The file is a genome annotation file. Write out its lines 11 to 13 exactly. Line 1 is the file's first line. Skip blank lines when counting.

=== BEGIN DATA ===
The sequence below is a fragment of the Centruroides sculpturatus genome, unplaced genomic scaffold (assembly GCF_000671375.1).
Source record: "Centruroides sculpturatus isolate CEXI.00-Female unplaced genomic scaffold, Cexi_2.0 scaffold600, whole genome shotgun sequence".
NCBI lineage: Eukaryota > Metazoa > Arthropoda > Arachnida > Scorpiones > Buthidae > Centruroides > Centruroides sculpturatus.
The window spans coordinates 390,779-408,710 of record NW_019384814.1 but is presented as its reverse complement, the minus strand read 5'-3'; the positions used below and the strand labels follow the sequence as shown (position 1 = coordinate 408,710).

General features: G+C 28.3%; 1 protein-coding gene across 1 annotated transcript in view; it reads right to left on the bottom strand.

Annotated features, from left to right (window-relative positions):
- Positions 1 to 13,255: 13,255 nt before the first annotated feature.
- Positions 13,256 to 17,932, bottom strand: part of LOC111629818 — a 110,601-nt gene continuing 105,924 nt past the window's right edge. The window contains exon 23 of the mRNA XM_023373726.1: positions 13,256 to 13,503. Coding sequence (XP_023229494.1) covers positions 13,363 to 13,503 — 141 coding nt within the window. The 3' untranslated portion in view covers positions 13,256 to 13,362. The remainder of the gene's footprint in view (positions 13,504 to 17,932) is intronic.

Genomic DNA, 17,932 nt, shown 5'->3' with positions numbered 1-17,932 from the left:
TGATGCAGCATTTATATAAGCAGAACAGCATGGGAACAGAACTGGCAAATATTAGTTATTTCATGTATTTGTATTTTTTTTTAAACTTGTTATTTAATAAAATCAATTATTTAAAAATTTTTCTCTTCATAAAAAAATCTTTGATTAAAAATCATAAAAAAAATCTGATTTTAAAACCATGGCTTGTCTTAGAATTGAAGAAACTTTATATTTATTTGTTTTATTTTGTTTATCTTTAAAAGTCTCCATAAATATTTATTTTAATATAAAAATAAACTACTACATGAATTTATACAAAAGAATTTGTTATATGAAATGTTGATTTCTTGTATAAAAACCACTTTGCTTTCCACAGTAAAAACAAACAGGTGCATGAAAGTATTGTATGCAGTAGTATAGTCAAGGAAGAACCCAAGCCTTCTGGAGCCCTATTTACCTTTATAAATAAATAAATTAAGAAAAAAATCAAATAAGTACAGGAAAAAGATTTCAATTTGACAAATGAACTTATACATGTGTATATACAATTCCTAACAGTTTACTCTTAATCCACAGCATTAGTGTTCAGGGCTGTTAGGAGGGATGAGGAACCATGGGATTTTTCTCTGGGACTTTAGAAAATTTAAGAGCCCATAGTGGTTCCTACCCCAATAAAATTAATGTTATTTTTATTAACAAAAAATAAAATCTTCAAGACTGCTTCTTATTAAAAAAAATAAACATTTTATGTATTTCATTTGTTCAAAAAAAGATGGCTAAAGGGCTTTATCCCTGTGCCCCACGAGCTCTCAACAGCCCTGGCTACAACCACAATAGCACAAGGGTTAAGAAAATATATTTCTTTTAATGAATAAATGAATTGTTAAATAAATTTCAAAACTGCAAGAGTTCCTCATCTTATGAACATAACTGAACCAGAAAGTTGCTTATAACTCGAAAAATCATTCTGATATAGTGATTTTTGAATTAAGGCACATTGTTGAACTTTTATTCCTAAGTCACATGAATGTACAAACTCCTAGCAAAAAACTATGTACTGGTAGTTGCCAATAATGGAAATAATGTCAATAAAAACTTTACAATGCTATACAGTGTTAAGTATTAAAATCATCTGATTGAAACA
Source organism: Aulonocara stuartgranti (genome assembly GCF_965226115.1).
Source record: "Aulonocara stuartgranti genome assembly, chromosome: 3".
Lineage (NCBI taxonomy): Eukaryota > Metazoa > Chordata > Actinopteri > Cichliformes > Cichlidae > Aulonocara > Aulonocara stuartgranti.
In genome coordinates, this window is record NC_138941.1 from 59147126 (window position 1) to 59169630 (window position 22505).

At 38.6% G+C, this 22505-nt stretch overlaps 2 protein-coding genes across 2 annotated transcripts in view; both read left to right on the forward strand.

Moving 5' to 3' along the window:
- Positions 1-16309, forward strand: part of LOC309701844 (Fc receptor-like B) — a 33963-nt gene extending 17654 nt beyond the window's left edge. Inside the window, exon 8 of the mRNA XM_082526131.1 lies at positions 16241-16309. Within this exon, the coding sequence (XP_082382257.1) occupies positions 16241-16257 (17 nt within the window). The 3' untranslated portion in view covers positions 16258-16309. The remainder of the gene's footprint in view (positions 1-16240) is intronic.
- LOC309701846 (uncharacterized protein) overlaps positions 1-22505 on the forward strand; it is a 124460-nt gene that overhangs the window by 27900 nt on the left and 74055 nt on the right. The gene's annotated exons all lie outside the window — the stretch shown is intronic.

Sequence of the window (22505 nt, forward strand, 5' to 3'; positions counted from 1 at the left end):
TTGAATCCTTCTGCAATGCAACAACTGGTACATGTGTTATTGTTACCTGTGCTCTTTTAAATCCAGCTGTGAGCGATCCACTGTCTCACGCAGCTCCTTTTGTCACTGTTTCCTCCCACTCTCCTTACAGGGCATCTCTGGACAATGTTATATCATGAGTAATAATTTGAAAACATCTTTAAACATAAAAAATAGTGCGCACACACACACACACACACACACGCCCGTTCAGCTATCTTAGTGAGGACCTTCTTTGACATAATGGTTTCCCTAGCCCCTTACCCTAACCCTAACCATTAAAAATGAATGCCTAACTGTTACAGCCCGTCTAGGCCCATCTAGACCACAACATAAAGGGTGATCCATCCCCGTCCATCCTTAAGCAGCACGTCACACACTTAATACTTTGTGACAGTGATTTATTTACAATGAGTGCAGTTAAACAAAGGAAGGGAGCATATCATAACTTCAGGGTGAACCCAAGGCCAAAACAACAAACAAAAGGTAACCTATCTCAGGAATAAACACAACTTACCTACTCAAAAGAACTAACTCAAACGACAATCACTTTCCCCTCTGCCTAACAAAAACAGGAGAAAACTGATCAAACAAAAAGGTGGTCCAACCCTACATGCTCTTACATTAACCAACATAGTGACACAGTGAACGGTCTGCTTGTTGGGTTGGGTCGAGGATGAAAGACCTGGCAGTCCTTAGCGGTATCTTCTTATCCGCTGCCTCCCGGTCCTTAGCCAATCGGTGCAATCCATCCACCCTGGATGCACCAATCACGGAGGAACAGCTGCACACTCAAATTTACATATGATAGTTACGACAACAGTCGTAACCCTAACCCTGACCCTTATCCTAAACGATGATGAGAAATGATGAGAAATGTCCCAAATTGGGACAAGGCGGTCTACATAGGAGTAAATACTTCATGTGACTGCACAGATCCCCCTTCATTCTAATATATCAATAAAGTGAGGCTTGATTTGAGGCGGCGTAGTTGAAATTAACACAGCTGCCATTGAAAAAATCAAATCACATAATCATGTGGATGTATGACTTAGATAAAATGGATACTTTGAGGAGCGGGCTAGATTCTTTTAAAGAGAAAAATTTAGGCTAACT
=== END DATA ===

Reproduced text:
Source organism: Aulonocara stuartgranti (genome assembly GCF_965226115.1).
Source record: "Aulonocara stuartgranti genome assembly, chromosome: 3".
Lineage (NCBI taxonomy): Eukaryota > Metazoa > Chordata > Actinopteri > Cichliformes > Cichlidae > Aulonocara > Aulonocara stuartgranti.